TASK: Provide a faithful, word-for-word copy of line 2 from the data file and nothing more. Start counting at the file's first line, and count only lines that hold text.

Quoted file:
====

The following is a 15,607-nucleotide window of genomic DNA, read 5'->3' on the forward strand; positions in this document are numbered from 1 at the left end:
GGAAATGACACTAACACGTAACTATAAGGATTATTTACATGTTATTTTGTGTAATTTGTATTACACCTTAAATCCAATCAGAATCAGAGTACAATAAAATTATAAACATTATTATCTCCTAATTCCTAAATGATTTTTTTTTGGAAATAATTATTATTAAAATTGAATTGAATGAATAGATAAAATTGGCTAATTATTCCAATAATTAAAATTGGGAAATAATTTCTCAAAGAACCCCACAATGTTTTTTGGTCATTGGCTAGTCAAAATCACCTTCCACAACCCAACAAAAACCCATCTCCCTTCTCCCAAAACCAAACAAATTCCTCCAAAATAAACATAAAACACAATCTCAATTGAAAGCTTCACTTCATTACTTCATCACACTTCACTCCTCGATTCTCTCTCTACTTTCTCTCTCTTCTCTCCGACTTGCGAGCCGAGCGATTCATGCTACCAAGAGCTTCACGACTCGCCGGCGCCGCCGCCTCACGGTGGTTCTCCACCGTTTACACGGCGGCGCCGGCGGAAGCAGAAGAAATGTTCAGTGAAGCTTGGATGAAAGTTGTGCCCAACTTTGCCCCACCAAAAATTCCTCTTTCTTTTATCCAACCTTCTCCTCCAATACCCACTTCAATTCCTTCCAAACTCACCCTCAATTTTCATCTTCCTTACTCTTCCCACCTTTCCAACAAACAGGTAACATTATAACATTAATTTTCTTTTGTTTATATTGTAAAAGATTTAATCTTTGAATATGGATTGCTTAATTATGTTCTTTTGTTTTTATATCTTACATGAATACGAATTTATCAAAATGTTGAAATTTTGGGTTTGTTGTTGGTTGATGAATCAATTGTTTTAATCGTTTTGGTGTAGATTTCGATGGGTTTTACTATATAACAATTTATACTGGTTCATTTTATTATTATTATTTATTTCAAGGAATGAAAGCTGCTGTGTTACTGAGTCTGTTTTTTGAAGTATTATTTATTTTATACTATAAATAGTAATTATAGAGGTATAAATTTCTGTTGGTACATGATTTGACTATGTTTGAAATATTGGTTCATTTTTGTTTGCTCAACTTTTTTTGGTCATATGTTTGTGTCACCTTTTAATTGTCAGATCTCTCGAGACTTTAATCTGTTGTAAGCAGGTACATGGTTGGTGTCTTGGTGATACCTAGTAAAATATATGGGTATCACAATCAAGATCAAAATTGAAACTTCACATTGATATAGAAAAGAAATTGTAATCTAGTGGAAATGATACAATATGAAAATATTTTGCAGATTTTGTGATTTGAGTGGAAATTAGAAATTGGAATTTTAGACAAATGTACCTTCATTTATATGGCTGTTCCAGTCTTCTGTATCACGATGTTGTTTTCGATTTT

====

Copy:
GGAAATGACACTAACACGTAACTATAAGGATTATTTACATGTTATTTTGTGTAATTTGTATTACACCTTAAATCCAATCAGAATCAGAGTACAATAAAATTATAAACATTATTATCTCCTAATTCCTAAATGATTTTTTTTTGGAAATAATTATTATTAAAATTGAATTGAATGAATAGATAAAATTGGCTAATTATTCCAATAATTAAAATTGGGAAATAATTTCTCAAAGAACCCCACAATGTTTTTTGGTCATTGGCTAGTCAAAATCACCTTCCACAACCCAACAAAAACCCATCTCCCTTCTCCCAAAACCAAACAAATTCCTCCAAAATAAACATAAAACACAATCTCAATTGAAAGCTTCACTTCATTACTTCATCACACTTCACTCCTCGATTCTCTCTCTACTTTCTCTCTCTTCTCTCCGACTTGCGAGCCGAGCGATTCATGCTACCAAGAGCTTCACGACTCGCCGGCGCCGCCGCCTCACGGTGGTTCTCCACCGTTTACACGGCGGCGCCGGCGGAAGCAGAAGAAATGTTCAGTGAAGCTTGGATGAAAGTTGTGCCCAACTTTGCCCCACCAAAAATTCCTCTTTCTTTTATCCAACCTTCTCCTCCAATACCCACTTCAATTCCTTCCAAACTCACCCTCAATTTTCATCTTCCTTACTCTTCCCACCTTTCCAACAAACAGGTAACATTATAACATTAATTTTCTTTTGTTTATATTGTAAAAGATTTAATCTTTGAATATGGATTGCTTAATTATGTTCTTTTGTTTTTATATCTTACATGAATACGAATTTATCAAAATGTTGAAATTTTGGGTTTGTTGTTGGTTGATGAATCAATTGTTTTAATCGTTTTGGTGTAGATTTCGATGGGTTTTACTATATAACAATTTATACTGGTTCATTTTATTATTATTATTTATTTCAAGGAATGAAAGCTGCTGTGTTACTGAGTCTGTTTTTTGAAGTATTATTTATTTTATACTATAAATAGTAATTATAGAGGTATAAATTTCTGTTGGTACATGATTTGACTATGTTTGAAATATTGGTTCATTTTTGTTTGCTCAACTTTTTTTGGTCATATGTTTGTGTCACCTTTTAATTGTCAGATCTCTCGAGACTTTAATCTGTTGTAAGCAGGTACATGGTTGGTGTCTTGGTGATACCTAGTAAAATATATGGGTATCACAATCAAGATCAAAATTGAAACTTCACATTGATATAGAAAAGAAATTGTAATCTAGTGGAAATGATACAATATGAAAATATTTTGCAGATTTTGTGATTTGAGTGGAAATTAGAAATTGGAATTTTAGACAAATGTACCTTCATTTATATGGCTGTTCCAGTCTTCTGTATCACGATGTTGTTTTCGATTTT